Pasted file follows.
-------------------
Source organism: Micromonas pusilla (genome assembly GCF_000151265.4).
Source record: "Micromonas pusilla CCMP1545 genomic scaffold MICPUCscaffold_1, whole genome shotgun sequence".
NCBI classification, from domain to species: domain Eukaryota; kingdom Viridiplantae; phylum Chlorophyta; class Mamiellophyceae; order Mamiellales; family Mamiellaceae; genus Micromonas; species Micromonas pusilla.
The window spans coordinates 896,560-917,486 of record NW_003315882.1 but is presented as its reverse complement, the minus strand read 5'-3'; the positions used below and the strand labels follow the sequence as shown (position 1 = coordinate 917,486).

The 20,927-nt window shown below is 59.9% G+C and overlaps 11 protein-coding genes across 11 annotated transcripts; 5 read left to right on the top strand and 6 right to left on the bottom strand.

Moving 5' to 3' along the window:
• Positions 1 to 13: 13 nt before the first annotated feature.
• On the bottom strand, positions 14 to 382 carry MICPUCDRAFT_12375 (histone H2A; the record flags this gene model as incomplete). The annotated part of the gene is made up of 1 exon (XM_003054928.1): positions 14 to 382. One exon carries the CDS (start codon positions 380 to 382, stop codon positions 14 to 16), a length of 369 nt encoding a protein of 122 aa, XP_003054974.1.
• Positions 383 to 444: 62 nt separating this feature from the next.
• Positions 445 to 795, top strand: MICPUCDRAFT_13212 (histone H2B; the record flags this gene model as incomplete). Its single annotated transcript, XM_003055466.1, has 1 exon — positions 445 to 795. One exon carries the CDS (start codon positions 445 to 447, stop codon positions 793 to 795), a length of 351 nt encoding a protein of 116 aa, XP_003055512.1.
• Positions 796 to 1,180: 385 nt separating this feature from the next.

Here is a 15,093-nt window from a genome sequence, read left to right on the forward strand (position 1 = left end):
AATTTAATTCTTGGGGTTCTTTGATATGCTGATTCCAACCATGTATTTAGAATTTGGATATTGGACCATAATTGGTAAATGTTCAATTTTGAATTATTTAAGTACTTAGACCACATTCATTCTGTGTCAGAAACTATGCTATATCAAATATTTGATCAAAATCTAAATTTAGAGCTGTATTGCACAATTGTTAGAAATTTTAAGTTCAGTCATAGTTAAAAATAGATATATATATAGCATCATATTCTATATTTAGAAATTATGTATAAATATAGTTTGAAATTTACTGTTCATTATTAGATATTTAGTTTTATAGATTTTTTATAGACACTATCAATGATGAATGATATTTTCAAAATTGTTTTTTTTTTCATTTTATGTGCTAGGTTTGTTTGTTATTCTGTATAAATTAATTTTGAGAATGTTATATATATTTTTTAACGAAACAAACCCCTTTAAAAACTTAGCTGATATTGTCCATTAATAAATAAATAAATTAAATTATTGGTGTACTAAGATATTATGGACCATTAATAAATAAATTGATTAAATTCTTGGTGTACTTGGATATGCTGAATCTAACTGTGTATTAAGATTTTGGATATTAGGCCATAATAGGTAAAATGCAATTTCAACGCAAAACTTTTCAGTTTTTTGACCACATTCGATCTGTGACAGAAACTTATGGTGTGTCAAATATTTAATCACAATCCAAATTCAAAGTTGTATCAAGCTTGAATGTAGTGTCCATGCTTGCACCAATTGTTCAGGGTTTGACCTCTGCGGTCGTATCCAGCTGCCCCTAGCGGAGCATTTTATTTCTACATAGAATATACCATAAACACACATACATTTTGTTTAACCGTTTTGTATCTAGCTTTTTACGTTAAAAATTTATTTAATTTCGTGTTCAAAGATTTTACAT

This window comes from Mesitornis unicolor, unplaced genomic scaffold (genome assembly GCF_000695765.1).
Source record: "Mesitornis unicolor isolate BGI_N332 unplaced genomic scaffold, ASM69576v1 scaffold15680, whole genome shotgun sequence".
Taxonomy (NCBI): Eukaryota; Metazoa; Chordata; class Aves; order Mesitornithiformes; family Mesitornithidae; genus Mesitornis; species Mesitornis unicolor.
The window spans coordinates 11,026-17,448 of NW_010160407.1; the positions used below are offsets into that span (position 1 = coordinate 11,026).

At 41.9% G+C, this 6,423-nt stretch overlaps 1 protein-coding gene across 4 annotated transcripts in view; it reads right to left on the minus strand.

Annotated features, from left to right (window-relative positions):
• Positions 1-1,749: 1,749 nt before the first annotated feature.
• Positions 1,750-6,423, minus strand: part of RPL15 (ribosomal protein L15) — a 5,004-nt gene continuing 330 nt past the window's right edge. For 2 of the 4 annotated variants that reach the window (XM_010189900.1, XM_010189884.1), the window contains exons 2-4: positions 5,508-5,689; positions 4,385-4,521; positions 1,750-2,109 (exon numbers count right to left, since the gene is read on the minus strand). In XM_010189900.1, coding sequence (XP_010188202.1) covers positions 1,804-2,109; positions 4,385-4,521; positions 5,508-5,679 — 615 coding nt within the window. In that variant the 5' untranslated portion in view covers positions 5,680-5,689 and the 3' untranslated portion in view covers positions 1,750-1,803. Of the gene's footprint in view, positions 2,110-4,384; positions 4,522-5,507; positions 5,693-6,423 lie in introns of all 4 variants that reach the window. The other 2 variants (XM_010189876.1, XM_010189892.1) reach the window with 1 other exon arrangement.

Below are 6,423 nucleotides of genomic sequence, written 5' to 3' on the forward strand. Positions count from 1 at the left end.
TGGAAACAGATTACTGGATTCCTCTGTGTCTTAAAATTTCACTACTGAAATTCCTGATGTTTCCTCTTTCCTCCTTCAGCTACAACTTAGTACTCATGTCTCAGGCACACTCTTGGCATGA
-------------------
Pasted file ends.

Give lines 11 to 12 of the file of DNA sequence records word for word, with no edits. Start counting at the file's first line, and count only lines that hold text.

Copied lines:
• Positions 796 to 1,180: 385 nt separating this feature from the next.

Here is a 15,093-nt window from a genome sequence, read left to right on the forward strand (position 1 = left end):